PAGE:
Effects of Post-migration Factors on PTSD Outcomes Among Immigrant Survivors of Political Violence


This study examined the predictors of posttraumatic stress disorder (PTSD) in a clinical sample of 875 immigrant survivors of political violence resettled in the United States, with a specific aim of comparing the relative predictive power of pre-migration and post-migration experiences. Results from a hierarchical OLS regression indicated that pre-migration experiences such as rape/sexual assault were significantly associated with worse PTSD outcomes, as were post-migration factors such as measures of financial and legal insecurity. Post-migration variables, which included immigration status in the US, explained significantly more variance in PTSD outcomes than premigration variables alone. Discussion focused on the importance of looking at postmigration living conditions when treating trauma in this population.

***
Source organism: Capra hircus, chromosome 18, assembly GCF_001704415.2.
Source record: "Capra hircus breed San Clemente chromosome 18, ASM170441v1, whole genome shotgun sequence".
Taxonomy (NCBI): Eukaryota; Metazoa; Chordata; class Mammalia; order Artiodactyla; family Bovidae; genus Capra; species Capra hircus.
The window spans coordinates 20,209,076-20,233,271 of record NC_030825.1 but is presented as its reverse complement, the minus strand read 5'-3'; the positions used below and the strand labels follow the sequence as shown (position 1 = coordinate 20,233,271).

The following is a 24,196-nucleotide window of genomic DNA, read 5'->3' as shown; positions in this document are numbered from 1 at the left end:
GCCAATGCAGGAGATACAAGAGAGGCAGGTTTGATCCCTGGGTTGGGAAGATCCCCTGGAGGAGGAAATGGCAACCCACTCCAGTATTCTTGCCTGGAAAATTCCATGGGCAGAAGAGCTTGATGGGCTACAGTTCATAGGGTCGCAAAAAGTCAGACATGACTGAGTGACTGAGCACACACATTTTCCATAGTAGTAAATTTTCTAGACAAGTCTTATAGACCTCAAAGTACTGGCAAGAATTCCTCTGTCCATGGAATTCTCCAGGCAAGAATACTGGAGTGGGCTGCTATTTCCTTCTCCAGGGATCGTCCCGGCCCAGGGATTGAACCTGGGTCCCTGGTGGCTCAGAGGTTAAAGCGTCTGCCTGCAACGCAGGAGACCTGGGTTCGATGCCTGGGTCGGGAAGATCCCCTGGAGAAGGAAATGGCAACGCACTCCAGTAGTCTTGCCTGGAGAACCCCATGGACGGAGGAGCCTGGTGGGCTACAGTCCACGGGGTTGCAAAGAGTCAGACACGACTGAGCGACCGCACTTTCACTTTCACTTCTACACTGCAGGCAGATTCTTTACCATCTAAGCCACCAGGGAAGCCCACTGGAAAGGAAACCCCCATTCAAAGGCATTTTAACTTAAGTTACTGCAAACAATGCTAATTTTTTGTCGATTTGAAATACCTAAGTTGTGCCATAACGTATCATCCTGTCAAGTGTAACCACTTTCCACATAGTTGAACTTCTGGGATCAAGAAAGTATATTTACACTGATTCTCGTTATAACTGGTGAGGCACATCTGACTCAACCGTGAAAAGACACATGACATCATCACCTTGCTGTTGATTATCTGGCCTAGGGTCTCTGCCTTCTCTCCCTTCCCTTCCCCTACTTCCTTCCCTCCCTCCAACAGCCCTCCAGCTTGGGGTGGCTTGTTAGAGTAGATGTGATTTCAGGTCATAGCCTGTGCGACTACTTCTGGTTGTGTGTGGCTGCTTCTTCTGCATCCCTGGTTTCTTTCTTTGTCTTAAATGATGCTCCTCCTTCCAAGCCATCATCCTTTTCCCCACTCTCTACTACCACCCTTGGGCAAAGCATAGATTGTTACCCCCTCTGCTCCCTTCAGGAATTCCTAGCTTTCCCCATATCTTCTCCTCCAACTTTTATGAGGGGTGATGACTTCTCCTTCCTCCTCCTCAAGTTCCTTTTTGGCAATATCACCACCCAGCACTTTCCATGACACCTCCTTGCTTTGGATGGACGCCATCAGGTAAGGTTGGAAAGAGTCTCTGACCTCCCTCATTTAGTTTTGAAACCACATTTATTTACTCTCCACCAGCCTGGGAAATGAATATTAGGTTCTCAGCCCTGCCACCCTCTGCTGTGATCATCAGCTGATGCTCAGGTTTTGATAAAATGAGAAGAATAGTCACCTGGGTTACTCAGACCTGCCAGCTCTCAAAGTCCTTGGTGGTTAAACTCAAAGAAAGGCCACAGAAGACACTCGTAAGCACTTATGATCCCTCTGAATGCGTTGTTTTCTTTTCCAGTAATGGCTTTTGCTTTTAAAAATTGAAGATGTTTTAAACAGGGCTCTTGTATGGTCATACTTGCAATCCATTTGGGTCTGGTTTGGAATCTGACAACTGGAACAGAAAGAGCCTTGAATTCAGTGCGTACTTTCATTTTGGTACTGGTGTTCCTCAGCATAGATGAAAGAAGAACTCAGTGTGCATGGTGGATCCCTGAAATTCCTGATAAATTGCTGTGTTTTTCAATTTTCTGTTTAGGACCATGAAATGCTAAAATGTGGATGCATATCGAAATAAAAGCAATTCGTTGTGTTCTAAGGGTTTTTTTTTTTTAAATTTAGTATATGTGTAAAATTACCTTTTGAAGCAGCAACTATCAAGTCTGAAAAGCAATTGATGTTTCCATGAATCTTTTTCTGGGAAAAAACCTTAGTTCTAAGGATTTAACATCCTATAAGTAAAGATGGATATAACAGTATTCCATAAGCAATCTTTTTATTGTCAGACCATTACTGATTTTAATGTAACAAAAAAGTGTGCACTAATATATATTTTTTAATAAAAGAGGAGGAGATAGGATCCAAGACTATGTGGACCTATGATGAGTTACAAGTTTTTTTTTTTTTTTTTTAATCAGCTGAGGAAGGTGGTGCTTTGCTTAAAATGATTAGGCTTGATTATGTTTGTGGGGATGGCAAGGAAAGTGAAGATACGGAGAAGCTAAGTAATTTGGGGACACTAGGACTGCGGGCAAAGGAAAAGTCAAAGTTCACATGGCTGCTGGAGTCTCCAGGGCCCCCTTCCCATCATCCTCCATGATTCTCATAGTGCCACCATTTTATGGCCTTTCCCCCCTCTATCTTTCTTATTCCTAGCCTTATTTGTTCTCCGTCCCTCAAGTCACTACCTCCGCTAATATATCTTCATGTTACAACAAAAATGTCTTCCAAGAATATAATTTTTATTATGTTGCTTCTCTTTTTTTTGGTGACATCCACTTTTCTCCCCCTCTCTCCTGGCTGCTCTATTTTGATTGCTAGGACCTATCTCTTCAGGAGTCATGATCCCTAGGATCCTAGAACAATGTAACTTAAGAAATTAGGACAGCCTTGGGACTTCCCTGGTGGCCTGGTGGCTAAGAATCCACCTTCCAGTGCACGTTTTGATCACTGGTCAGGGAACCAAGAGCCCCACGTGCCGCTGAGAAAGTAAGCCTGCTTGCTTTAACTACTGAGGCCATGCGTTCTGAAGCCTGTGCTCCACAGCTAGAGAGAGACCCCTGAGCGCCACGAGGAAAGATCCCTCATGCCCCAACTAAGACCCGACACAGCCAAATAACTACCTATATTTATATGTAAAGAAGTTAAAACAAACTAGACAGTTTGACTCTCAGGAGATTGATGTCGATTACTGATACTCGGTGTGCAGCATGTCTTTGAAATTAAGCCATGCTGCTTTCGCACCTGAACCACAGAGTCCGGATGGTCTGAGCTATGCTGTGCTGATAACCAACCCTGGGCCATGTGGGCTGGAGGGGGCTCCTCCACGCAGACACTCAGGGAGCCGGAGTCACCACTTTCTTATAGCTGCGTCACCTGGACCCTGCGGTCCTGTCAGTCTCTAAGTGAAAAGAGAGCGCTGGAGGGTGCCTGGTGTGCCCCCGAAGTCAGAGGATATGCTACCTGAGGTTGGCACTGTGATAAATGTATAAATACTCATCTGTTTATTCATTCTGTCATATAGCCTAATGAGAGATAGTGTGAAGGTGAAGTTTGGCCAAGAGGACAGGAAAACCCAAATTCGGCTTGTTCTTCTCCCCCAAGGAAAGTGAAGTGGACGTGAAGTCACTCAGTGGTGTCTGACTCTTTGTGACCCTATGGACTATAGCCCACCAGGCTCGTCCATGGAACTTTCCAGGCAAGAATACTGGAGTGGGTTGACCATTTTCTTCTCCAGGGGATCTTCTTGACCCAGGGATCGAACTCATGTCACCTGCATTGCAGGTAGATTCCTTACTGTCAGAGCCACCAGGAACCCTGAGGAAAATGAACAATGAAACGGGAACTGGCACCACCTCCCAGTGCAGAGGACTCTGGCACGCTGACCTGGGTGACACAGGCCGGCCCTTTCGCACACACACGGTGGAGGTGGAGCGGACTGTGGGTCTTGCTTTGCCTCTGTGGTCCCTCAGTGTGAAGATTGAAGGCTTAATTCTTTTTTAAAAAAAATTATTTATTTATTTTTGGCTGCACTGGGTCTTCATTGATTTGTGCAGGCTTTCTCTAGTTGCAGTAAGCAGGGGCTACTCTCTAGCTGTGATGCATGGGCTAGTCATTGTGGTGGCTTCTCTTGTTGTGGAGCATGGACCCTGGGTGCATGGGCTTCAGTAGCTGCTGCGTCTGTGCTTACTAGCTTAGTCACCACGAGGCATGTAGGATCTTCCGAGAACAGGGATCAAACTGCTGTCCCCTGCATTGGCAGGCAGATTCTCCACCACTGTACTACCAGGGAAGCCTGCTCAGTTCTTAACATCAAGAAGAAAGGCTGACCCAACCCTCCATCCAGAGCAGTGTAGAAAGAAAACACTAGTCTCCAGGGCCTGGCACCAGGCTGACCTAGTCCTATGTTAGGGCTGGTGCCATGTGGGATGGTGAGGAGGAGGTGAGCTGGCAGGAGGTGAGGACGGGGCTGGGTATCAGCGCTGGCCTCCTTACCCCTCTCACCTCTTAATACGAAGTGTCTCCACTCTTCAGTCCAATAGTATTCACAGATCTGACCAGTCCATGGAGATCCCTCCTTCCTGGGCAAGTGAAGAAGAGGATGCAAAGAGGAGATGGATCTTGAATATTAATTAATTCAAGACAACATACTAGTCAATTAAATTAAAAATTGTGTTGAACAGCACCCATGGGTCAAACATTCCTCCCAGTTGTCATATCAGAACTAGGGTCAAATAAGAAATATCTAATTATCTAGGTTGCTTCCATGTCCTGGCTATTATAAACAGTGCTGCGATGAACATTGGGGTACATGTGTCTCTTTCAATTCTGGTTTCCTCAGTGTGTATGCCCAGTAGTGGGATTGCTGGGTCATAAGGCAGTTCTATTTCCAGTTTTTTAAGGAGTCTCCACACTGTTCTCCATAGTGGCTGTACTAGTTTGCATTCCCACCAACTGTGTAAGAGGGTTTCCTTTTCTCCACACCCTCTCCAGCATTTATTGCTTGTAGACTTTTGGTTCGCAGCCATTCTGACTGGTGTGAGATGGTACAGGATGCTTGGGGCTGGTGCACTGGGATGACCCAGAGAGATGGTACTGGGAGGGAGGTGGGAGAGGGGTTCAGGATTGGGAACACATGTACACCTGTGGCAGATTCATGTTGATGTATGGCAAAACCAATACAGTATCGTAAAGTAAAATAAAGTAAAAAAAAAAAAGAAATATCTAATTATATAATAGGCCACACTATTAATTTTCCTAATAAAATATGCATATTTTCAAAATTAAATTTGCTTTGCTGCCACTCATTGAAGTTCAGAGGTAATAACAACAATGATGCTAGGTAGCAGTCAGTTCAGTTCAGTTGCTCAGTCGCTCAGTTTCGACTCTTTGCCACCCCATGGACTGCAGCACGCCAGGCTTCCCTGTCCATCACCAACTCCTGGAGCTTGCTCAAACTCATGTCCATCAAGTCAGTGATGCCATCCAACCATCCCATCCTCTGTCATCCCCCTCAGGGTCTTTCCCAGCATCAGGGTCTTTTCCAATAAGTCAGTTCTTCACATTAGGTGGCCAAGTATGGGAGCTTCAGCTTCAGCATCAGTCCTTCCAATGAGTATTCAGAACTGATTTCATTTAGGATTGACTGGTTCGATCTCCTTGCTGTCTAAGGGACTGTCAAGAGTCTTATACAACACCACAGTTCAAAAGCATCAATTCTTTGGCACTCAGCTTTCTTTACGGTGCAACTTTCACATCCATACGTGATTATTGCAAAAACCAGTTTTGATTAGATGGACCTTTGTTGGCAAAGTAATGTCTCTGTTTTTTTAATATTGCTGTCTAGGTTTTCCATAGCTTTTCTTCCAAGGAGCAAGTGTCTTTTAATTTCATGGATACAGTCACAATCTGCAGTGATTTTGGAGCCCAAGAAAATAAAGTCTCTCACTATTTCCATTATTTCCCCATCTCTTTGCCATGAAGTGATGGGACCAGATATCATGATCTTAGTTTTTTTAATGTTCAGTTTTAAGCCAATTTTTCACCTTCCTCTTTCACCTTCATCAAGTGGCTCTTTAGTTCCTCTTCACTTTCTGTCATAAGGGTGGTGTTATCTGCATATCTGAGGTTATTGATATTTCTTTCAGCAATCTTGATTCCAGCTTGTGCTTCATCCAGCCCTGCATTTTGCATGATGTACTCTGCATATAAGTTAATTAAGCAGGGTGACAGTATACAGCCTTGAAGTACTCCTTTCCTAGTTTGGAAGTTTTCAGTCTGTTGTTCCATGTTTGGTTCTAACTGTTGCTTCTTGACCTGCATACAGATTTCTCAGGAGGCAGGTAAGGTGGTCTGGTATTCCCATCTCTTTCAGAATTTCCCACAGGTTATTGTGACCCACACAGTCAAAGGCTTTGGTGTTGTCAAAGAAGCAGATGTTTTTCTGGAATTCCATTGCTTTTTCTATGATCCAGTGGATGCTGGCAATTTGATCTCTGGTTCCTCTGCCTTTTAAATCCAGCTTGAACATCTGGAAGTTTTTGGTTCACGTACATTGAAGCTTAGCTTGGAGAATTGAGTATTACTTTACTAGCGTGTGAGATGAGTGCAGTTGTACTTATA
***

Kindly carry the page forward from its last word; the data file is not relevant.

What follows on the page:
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This study was supported by a Doctoral Dissertation Research Improvement Grant (SES 0602542) from the National Science Foundation.

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Correspondence to Tracy Chu.

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Chu, T., Keller, A.S. & Rasmussen, A. Effects of Post-migration Factors on PTSD Outcomes Among Immigrant Survivors of Political Violence. J Immigrant Minority Health 15, 890–897 (2013) doi:10.1007/s10903-012-9696-1

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  • PTSD
  • Immigrants
  • Mental health
  • Political violence